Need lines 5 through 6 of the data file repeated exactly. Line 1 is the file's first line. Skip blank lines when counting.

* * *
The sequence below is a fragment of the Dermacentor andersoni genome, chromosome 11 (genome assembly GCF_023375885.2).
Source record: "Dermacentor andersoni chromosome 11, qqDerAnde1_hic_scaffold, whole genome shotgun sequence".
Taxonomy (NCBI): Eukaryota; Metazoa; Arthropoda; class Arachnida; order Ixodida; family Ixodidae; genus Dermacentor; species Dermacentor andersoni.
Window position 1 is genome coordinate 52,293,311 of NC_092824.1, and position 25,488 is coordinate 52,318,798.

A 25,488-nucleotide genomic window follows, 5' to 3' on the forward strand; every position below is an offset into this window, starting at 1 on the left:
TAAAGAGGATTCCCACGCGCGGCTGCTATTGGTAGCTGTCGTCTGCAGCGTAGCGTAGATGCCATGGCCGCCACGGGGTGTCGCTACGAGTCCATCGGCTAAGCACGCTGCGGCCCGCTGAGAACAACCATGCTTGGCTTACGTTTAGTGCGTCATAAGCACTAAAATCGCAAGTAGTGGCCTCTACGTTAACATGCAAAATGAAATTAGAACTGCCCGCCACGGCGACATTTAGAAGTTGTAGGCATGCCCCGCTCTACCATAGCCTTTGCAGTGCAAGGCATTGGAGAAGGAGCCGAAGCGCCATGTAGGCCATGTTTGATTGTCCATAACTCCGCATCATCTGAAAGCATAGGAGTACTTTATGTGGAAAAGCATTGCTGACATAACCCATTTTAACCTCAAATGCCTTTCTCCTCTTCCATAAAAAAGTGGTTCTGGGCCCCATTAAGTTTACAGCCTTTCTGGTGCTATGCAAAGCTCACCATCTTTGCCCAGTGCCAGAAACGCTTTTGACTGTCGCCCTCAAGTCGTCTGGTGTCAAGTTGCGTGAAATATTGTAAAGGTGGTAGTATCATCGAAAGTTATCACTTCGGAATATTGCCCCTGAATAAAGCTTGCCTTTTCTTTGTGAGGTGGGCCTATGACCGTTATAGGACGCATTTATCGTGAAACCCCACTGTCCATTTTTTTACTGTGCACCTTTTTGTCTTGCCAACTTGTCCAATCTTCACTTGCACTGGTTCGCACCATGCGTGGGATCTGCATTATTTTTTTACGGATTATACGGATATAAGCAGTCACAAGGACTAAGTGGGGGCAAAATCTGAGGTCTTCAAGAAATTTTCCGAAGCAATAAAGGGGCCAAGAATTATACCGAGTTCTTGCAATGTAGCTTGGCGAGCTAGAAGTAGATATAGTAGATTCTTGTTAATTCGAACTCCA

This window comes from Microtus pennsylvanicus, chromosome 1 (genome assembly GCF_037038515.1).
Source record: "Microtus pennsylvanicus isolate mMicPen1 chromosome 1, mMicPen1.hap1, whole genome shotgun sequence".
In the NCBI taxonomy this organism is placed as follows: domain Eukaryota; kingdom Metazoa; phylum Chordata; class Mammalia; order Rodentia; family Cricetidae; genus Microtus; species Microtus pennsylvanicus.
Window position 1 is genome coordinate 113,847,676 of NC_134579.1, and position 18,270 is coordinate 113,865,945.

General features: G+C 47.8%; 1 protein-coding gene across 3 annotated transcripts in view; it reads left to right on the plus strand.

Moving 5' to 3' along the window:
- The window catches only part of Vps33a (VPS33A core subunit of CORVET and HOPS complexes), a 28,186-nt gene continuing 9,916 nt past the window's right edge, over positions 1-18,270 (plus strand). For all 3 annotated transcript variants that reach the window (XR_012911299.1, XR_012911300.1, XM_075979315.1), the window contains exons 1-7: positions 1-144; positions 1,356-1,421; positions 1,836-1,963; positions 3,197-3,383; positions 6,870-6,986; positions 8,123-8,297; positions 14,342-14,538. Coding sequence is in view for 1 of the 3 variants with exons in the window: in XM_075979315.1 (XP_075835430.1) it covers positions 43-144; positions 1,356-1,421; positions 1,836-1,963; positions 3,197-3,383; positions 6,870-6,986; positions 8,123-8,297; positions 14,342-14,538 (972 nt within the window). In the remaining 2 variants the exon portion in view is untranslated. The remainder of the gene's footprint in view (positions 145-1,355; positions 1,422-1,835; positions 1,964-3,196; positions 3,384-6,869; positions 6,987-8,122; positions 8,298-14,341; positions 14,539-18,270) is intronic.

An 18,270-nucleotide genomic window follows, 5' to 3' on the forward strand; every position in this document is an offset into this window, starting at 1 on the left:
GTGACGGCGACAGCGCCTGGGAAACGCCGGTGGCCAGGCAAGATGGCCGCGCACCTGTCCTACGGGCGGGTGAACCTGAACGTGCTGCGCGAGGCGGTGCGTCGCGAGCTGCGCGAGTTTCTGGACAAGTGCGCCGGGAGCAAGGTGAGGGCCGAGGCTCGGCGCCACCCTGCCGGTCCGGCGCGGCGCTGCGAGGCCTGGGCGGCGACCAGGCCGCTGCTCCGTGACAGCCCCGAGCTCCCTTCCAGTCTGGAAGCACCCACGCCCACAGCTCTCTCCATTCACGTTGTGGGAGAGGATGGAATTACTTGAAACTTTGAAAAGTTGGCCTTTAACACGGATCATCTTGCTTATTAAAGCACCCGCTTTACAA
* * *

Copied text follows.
A 25,488-nucleotide genomic window follows, 5' to 3' on the forward strand; every position below is an offset into this window, starting at 1 on the left:
TAAAGAGGATTCCCACGCGCGGCTGCTATTGGTAGCTGTCGTCTGCAGCGTAGCGTAGATGCCATGGCCGCCACGGGGTGTCGCTACGAGTCCATCGGCTAAGCACGCTGCGGCCCGCTGAGAACAACCATGCTTGGCTTACGTTTAGTGCGTCATAAGCACTAAAATCGCAAGTAGTGGCCTCTACGTTAACATGCAAAATGAAATTAGAACTGCCCGCCACGGCGACATTTAGAAGTTGTAGGCATGCCCCGCTCTACCATAGCCTTTGCAGTGCAAGGCATTGGAGAAGGAGCCGAAGCGCCATGTAGGCCATGTTTGATTGTCCATAACTCCGCATCATCTGAAAGCATAGGAGTACTTTATGTGGAAAAGCATTGCTGACATAACCCATTTTAACCTCAAATGCCTTTCTCCTCTTCCATAAAAAAGTGGTTCTGGGCCCCATTAAGTTTACAGCCTTTCTGGTGCTATGCAAAGCTCACCATCTTTGCCCAGTGCCAGAAACGCTTTTGACTGTCGCCCTCAAGTCGTCTGGTGTCAAGTTGCGTGAAATATTGTAAAGGTGGTAGTATCATCGAAAGTTATCACTTCGGAATATTGCCCCTGAATAAAGCTTGCCTTTTCTTTGTGAGGTGGGCCTATGACCGTTATAGGACGCATTTATCGTGAAACCCCACTGTCCATTTTTTTACTGTGCACCTTTTTGTCTTGCCAACTTGTCCAATCTTCACTTGCACTGGTTCGCACCATGCGTGGGATCTGCATTATTTTTTTACGGATTATACGGATATAAGCAGTCACAAGGACTAAGTGGGGGCAAAATCTGAGGTCTTCAAGAAATTTTCCGAAGCAATAAAGGGGCCAAGAATTATACCGAGTTCTTGCAATGTAGCTTGGCGAGCTAGAAGTAGATATAGTAGATTCTTGTTAATTCGAACTCCA